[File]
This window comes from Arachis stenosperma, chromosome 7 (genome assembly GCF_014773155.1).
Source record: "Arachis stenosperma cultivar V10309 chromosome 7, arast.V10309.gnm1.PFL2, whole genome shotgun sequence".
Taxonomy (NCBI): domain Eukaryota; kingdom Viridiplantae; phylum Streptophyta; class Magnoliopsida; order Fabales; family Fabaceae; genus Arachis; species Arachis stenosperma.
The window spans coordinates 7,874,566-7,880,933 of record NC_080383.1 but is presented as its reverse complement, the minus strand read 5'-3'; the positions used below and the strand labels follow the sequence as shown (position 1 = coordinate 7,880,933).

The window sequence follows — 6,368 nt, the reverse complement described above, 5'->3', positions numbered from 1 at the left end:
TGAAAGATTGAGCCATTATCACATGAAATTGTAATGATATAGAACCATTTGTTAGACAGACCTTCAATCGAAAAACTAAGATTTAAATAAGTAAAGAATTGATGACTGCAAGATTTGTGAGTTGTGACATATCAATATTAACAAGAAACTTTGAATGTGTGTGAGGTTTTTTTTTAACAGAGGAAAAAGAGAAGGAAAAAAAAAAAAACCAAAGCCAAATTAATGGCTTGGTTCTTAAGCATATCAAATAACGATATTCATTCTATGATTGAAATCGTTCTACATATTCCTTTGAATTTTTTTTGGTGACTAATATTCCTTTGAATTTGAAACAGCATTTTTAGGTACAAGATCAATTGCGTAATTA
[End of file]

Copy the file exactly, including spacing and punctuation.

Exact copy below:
This window comes from Arachis stenosperma, chromosome 7 (genome assembly GCF_014773155.1).
Source record: "Arachis stenosperma cultivar V10309 chromosome 7, arast.V10309.gnm1.PFL2, whole genome shotgun sequence".
Taxonomy (NCBI): domain Eukaryota; kingdom Viridiplantae; phylum Streptophyta; class Magnoliopsida; order Fabales; family Fabaceae; genus Arachis; species Arachis stenosperma.
The window spans coordinates 7,874,566-7,880,933 of record NC_080383.1 but is presented as its reverse complement, the minus strand read 5'-3'; the positions used below and the strand labels follow the sequence as shown (position 1 = coordinate 7,880,933).

The window sequence follows — 6,368 nt, the reverse complement described above, 5'->3', positions numbered from 1 at the left end:
TGAAAGATTGAGCCATTATCACATGAAATTGTAATGATATAGAACCATTTGTTAGACAGACCTTCAATCGAAAAACTAAGATTTAAATAAGTAAAGAATTGATGACTGCAAGATTTGTGAGTTGTGACATATCAATATTAACAAGAAACTTTGAATGTGTGTGAGGTTTTTTTTTAACAGAGGAAAAAGAGAAGGAAAAAAAAAAAAACCAAAGCCAAATTAATGGCTTGGTTCTTAAGCATATCAAATAACGATATTCATTCTATGATTGAAATCGTTCTACATATTCCTTTGAATTTTTTTTGGTGACTAATATTCCTTTGAATTTGAAACAGCATTTTTAGGTACAAGATCAATTGCGTAATTA